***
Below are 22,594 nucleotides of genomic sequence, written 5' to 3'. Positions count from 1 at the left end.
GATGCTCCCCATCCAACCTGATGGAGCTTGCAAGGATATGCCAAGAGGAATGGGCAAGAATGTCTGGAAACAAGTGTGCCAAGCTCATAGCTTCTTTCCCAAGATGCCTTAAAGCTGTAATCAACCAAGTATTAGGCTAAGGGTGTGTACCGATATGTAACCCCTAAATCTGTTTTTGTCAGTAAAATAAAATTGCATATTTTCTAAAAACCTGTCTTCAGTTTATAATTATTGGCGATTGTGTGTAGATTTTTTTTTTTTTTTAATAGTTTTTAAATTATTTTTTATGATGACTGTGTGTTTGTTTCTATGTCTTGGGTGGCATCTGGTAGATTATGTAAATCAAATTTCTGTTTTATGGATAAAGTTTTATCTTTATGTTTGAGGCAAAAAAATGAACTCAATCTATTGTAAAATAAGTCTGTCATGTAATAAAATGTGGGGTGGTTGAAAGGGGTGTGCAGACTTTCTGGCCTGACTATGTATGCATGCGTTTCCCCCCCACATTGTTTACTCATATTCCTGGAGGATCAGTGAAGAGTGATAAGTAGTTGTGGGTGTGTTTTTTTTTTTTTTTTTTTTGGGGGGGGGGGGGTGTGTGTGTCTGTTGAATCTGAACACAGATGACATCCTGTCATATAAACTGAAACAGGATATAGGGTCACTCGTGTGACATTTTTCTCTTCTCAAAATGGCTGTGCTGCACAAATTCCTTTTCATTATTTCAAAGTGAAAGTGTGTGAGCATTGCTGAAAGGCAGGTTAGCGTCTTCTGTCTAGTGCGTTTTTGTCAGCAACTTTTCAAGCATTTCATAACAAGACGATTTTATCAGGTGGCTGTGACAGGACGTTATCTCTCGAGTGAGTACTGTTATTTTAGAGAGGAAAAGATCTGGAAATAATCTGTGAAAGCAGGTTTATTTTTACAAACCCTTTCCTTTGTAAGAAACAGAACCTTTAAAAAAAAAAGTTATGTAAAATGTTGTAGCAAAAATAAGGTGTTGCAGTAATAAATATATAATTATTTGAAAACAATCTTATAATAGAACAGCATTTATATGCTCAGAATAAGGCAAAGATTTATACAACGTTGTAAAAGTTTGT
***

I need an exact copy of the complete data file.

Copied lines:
Below are 22,594 nucleotides of genomic sequence, written 5' to 3'. Positions count from 1 at the left end.
GATGCTCCCCATCCAACCTGATGGAGCTTGCAAGGATATGCCAAGAGGAATGGGCAAGAATGTCTGGAAACAAGTGTGCCAAGCTCATAGCTTCTTTCCCAAGATGCCTTAAAGCTGTAATCAACCAAGTATTAGGCTAAGGGTGTGTACCGATATGTAACCCCTAAATCTGTTTTTGTCAGTAAAATAAAATTGCATATTTTCTAAAAACCTGTCTTCAGTTTATAATTATTGGCGATTGTGTGTAGATTTTTTTTTTTTTTTAATAGTTTTTAAATTATTTTTTATGATGACTGTGTGTTTGTTTCTATGTCTTGGGTGGCATCTGGTAGATTATGTAAATCAAATTTCTGTTTTATGGATAAAGTTTTATCTTTATGTTTGAGGCAAAAAAATGAACTCAATCTATTGTAAAATAAGTCTGTCATGTAATAAAATGTGGGGTGGTTGAAAGGGGTGTGCAGACTTTCTGGCCTGACTATGTATGCATGCGTTTCCCCCCCACATTGTTTACTCATATTCCTGGAGGATCAGTGAAGAGTGATAAGTAGTTGTGGGTGTGTTTTTTTTTTTTTTTTTTTTGGGGGGGGGGGGGTGTGTGTGTCTGTTGAATCTGAACACAGATGACATCCTGTCATATAAACTGAAACAGGATATAGGGTCACTCGTGTGACATTTTTCTCTTCTCAAAATGGCTGTGCTGCACAAATTCCTTTTCATTATTTCAAAGTGAAAGTGTGTGAGCATTGCTGAAAGGCAGGTTAGCGTCTTCTGTCTAGTGCGTTTTTGTCAGCAACTTTTCAAGCATTTCATAACAAGACGATTTTATCAGGTGGCTGTGACAGGACGTTATCTCTCGAGTGAGTACTGTTATTTTAGAGAGGAAAAGATCTGGAAATAATCTGTGAAAGCAGGTTTATTTTTACAAACCCTTTCCTTTGTAAGAAACAGAACCTTTAAAAAAAAAAGTTATGTAAAATGTTGTAGCAAAAATAAGGTGTTGCAGTAATAAATATATAATTATTTGAAAACAATCTTATAATAGAACAGCATTTATATGCTCAGAATAAGGCAAAGATTTATACAACGTTGTAAAAGTTTGT